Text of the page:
To that end, the NGO has designed a handbook on company numbers that shows people how to calculate how much their province or even town should be getting from local projects.
‘Finding The Missing Millions' has been made possible by transparency laws making miners public miners' government payments down to the project level.
Global Witness campaigner Dominic Eagleton said better financial literacy among civil society groups, activists and journalists could help more money end up where it should be.
"Global Witness has shown repeatedly that corruption and tax avoidance happens at the project level, because the contract will be negotiated on a project by project basis," he said.
"For a community, quite often, the test can be very simple.
"If you know you are entitled to a certain percentage of the royalties of a project, and the figure of how much was paid in royalties from that project is already in the public domain ... it's a very simple multiplication to identify how much your community is entitled to, and up to now there's been very little transparency into those revenues."
The NGO uses Vedanta Resources' Codli iron ore project in India as an example.
The South Goa district is entitled to 30% of the project's royalty payment; $2.13 million in 2015, and it is not clear if this money had been paid or not.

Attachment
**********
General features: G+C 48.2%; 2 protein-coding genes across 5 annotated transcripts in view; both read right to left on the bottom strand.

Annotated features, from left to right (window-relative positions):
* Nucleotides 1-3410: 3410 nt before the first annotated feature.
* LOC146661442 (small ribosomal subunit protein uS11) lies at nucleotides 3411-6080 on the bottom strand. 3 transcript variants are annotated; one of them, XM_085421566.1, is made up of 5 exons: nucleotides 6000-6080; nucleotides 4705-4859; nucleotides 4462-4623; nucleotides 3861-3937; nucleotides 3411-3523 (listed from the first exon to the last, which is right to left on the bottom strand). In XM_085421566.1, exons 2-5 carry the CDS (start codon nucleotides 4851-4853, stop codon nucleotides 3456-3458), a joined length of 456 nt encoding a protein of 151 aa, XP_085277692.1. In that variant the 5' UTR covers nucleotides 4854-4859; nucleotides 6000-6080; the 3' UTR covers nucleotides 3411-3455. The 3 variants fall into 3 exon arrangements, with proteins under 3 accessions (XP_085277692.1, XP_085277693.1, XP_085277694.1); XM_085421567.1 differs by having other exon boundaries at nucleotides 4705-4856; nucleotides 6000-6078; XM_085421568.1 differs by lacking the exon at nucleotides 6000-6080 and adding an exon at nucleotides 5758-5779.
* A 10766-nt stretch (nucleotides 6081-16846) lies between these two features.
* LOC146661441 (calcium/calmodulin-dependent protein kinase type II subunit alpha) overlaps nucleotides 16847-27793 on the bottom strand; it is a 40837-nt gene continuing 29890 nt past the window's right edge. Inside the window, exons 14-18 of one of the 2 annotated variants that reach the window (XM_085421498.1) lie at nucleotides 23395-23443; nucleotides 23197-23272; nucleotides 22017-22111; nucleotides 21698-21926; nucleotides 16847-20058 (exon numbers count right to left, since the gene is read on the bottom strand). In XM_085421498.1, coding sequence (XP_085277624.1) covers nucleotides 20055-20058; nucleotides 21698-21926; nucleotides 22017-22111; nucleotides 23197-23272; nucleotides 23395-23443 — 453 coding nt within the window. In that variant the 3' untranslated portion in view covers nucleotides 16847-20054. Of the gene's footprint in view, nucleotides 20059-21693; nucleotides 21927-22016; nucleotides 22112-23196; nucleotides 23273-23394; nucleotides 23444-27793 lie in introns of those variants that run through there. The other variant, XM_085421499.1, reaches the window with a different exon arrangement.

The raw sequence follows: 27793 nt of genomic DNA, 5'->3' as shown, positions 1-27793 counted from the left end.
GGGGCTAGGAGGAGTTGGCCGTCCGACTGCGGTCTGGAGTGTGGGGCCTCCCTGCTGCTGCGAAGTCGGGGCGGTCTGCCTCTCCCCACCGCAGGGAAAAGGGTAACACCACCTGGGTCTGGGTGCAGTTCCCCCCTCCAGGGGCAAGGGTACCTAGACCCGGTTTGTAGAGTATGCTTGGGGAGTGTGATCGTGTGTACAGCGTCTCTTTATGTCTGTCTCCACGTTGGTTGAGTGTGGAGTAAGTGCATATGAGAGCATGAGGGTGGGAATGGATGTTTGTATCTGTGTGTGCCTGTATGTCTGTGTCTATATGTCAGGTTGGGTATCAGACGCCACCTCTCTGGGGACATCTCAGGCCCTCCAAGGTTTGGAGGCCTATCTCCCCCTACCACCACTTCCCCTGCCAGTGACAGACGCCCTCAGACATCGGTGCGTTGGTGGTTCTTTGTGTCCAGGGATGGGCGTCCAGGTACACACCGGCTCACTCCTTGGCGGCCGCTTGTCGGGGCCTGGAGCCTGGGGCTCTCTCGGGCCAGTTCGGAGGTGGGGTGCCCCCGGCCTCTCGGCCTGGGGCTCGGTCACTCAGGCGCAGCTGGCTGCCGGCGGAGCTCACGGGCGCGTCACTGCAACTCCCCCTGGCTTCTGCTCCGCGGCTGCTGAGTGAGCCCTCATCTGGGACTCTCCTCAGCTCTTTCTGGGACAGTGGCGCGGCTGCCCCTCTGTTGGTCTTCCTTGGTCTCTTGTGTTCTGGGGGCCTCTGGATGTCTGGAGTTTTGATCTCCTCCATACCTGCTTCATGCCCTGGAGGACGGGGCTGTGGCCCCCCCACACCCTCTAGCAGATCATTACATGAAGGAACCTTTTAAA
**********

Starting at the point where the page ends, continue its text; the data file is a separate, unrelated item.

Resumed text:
While majors and countries have quite often backed groups like the Extractive Industries Transparency Initiative, there is still a culture of miners looking for ‘tax efficiency' and making their official homes in tax havens like Jersey and the British Virgin Islands.
Eagleton said investors could also benefit from greater transparency in mining contracts and government payments.
"There are many more companies now that publicly support this transparency because it demonstrates what their economic contribution to these countries and in enhances their social licence to operate," he said.
The report also stresses falling royalty payments are no indication of foul play, using Rio Tinto's explanation for a big drop in Mongolia (from $111 million in 2015 to $39 million in 2016) as an example.
"Rio Tinto stated that the amounts paid in royalties in 2015 included payments from earlier years, while some royalties in respect of 2016 were actually paid in 2017," Global Witness said.
Mongolia sent Rio a $155 million tax bill earlier this year through subsidiary Turquiose Hill, which it is fighting.
The major, along with BHP, is also fighting an Australian Tax Office claim it owes millions in taxes originally avoided through a transfer arrangement with Singaporean marketing arms.
The handbook is available in English and French and there are plans to translate it into Spanish and Russian, Eagleton said.